Cece: I did the illustrations for this one the same way I did the ones for Bee-Wigged. I made a lot of stencils, and used el cheapo acrylic paints (like the ones in those little containers you can get at Michaels) and stencil brushes and toothbrushes to make cool colors and textures. And then I outlined the heck out of everything with black ink. Labor-intensive, but – wowza! My standards went up when I created these illustrations, because they were for somebody else, for somebody else’s story. I didn’t want Denise Mortensen to see the pictures and be outraged at the results. It felt like I was working on a present for somebody. “Don’t screw this up!” was my constant mantra.
Me: And meanwhile, you’ve also been working on a book with your husband, Tom (for readers: Tom Angleberger, middle-grade author of the Origami Yoda series, Fake Mustache, and more). Compare and contrast, as your English teacher would say.
Cece: Oh, that’s Crankee Doodle. We had a lot of fun with that one. It was one of those great moments when we were equally excited about an idea that we shared, and equally invested in it. But I decided early on to keep him mostly out of the illustration process. Once you sell a book, it really does become the publisher’s property, and I think it’s better at this point to heed your editors’ advice and keep the writer out of it, even though it was initially the writer’s baby. (I don’t think the writers reading this will be happy to hear me say that; forgive me.) But: Too many cooks. Death by committee. That sort of thing. I did show Tom the early sketches for the book, and since he loved ’em, it was easy to continue the process with just the editors. And fortunately, he is very happy with the end results, too.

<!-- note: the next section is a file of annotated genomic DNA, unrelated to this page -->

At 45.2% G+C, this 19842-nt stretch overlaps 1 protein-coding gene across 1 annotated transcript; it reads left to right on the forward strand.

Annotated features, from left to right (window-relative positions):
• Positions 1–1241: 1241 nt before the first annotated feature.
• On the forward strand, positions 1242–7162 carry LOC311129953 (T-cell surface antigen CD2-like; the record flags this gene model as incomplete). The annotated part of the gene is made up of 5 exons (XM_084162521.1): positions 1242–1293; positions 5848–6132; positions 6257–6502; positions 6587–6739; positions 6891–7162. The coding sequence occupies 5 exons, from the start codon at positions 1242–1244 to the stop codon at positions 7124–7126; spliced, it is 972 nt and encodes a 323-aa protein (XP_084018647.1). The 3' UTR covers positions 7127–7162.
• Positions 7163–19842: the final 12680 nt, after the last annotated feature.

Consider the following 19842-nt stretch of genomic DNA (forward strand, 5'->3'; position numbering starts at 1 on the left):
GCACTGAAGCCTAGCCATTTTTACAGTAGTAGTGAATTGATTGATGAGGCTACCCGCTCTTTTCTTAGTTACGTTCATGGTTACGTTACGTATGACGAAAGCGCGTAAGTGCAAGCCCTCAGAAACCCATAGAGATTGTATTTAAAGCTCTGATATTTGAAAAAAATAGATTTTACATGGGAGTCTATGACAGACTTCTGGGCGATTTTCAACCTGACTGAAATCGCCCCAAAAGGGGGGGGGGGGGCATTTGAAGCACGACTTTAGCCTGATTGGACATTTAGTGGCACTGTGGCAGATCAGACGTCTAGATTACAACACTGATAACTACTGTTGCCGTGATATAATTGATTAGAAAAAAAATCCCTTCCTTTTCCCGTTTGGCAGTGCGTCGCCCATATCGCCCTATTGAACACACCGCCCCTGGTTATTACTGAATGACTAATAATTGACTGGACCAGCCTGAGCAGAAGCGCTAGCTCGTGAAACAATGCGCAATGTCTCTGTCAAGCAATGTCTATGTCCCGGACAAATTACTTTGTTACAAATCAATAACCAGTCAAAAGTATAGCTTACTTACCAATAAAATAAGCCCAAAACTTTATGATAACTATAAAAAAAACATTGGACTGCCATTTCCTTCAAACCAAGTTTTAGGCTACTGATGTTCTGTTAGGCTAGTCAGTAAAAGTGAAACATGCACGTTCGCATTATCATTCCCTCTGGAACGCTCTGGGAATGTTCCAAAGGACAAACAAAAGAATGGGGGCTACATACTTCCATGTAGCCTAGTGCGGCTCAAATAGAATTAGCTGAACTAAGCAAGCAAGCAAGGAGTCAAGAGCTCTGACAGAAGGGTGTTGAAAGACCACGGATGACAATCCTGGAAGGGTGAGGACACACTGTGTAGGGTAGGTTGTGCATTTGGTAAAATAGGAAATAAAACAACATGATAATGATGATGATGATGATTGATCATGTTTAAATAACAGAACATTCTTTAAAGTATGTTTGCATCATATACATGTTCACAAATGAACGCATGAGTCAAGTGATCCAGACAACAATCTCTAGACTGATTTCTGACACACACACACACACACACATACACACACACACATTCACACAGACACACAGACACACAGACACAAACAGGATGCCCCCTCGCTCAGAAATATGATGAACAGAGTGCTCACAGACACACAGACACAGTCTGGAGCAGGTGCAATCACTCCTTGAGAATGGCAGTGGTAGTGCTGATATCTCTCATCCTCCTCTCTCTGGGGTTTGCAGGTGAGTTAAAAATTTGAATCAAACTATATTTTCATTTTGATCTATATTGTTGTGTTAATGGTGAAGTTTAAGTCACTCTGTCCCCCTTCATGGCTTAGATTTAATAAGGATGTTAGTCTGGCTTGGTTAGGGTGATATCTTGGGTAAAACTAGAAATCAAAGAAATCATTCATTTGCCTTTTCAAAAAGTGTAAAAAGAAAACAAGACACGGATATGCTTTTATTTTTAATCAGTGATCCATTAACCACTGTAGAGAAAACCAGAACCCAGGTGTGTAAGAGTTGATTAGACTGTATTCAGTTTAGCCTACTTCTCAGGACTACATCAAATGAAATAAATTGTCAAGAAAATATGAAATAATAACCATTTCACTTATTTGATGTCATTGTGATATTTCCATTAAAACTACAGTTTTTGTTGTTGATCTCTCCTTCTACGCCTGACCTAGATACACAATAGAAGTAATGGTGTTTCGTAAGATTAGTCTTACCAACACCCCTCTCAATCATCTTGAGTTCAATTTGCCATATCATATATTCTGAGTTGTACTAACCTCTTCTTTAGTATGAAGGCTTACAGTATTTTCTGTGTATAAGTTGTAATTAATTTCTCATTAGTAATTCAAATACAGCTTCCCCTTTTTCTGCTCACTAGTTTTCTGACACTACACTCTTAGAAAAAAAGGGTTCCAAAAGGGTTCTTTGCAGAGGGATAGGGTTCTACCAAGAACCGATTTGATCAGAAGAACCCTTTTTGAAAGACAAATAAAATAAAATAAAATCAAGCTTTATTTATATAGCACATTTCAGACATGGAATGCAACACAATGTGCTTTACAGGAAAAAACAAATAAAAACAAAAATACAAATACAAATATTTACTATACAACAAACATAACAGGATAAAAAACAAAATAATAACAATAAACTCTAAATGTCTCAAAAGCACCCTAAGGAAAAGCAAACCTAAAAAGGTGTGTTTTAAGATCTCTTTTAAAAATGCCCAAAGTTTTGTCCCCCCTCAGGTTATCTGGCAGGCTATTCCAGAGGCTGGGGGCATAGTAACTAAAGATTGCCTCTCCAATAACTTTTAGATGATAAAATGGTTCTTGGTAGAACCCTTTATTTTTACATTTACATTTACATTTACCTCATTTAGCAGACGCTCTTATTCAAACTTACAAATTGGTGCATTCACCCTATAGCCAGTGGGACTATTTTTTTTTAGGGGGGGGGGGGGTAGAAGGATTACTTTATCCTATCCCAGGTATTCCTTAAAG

Me: No matter how writers may feel, there’s a definite reason we’re not illustrating our own books. Here is mine:
Me again: And speaking of Tom — I hear you also created the Fortune Wookiee that’s on the cover of his latest book.
Cece: That was fun, too! Amulet was coming down to the minute on having some kind of fortune Wookiee for the cover. Tom was desperate. I volunteered to make one, partly because I secretly wanted to bask in the glory that is Tom, too. Tom loved what I made. Took pictures and sent to Amulet. Amulet accepted the Wookiee. Rejoicing all around.
Me: So now that we’ve talked about everything you’ve been working on recently: I know a couple of years ago you felt like you were in a bit of a slump. Do you feel like talking about that?
Cece: Urgh. I was struggling. I couldn’t sell a book. “Too weird.” “Not commercial enough.” “Etc.” And I was dealing with a lot of parenting issues that pretty much exhausted my resources. I was haunted by questions like, should I put it all aside and focus on being a mother 24-7? Am I a bad mother for really, really being tired of being a mother and just wanting to get a book published so I can stop being a mother for two seconds? It bugged me deeply that I sometimes felt like being a writer and illustrator was more important to me than being a mother. And I LOVE my kids. Goodness gracious, love them. So I did focus on being a mother during that time, and that was a time where it was actually really necessary for me to do so. But I was still wanting to get back to it and get something GOING, for crying out loud! But I just couldn’t get started again.
Me: So how did you get out of it? (Because you are very obviously out of it.)